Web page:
TULSA, Okla. — The Uninsured Vehicle Enforcement Diversion program cracks down on uninsured motorists in Oklahoma.
“Everybody I talk to knows somebody who’s been in an accident with an uninsured driver and it’s just a headache," Amanda Arnall Couch, the program's director, said.
UVED was formed in November 2018 after studies reported high rates of uninsured drivers in Oklahoma. According to the Insurance Information Institue, more than a quarter of Oklahoma drivers were operating vehicles without insurance in 2012 — the highest rate in the country.
"There were about 350,000 drivers on an uninsured list," Arnall Couch said.
Now, that number is down to around 215,000 thanks to the state's scanner camera system. In December 2020, UVED partnered with Rekor Systems, Inc. to place 50 cameras at high traffic intersections around the state.
The cameras scan vehicle license plates and compare the ownership registry to a list of uninsured drivers compiled by the Oklahoma Insurance Department.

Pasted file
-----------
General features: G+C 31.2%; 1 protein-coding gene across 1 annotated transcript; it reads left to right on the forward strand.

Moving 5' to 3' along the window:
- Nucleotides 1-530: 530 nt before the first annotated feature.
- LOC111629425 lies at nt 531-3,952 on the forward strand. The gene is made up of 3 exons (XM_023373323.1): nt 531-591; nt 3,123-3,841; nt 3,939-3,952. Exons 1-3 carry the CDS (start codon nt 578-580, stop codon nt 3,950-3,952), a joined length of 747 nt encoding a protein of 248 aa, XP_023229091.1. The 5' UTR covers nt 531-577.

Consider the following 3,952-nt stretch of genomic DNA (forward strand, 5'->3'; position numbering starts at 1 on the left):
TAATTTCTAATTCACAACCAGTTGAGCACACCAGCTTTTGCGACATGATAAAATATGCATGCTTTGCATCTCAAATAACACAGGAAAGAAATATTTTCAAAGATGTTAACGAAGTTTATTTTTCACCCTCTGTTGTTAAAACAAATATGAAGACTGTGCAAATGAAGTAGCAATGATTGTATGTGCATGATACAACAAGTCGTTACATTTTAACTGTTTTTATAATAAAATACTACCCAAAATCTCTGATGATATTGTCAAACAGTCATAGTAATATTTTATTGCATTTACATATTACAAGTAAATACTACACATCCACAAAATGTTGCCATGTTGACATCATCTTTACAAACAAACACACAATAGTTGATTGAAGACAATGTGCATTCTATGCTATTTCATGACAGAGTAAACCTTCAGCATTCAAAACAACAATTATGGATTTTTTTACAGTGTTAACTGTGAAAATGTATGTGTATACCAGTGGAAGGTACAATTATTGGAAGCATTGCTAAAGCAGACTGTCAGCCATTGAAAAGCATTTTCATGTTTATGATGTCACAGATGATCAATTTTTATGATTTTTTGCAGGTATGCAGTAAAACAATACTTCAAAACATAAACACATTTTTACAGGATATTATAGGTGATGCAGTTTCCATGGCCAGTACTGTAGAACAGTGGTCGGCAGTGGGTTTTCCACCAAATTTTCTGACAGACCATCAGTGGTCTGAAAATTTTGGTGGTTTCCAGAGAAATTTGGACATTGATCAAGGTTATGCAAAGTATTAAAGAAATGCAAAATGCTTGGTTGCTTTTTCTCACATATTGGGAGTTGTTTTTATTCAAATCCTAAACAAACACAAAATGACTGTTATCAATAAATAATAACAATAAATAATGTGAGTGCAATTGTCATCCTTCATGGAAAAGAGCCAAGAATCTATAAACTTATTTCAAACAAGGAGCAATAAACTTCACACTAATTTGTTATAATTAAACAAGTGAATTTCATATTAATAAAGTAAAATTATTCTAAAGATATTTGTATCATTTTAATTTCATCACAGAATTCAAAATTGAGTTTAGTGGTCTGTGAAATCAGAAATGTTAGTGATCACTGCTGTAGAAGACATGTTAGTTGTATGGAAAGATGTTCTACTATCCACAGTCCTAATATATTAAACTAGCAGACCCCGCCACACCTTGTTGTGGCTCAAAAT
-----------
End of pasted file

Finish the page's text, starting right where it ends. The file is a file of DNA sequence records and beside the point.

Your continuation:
“If you’re on the list showing as uninsured, we send you a notice that says, ‘Hey, we saw you on a roadway. That’s illegal,'" Arnall Couch said.
UVED also warns the driver to buy insurance coverage and enroll in its program at a $174 cost. If not, the next violation could buy the motorist a court date.
“We wanted to give people the opportunity to correct the problem," Arnall Couch said.
Arnall Couch told 2 Works for You, the program has generated $3.3 million. She said that money self funds the program and the Oklahoma Insurance Department.
For more information about the UVED program, click here.
- OSDH resumes administering Johnson & Johnson COVID-19 vaccines in Oklahoma
- DOWNLOAD the 2 Works for You app for alerts
- West Tulsa neighborhood goes without streetlight, concerned about dangerous problems for months
- FOLLOW 2 Works for You on Facebook
- 1921 Tulsa Race Massacre documentary produced by NBA star Russell Westbrook airs next month
Stay in touch with us anytime, anywhere --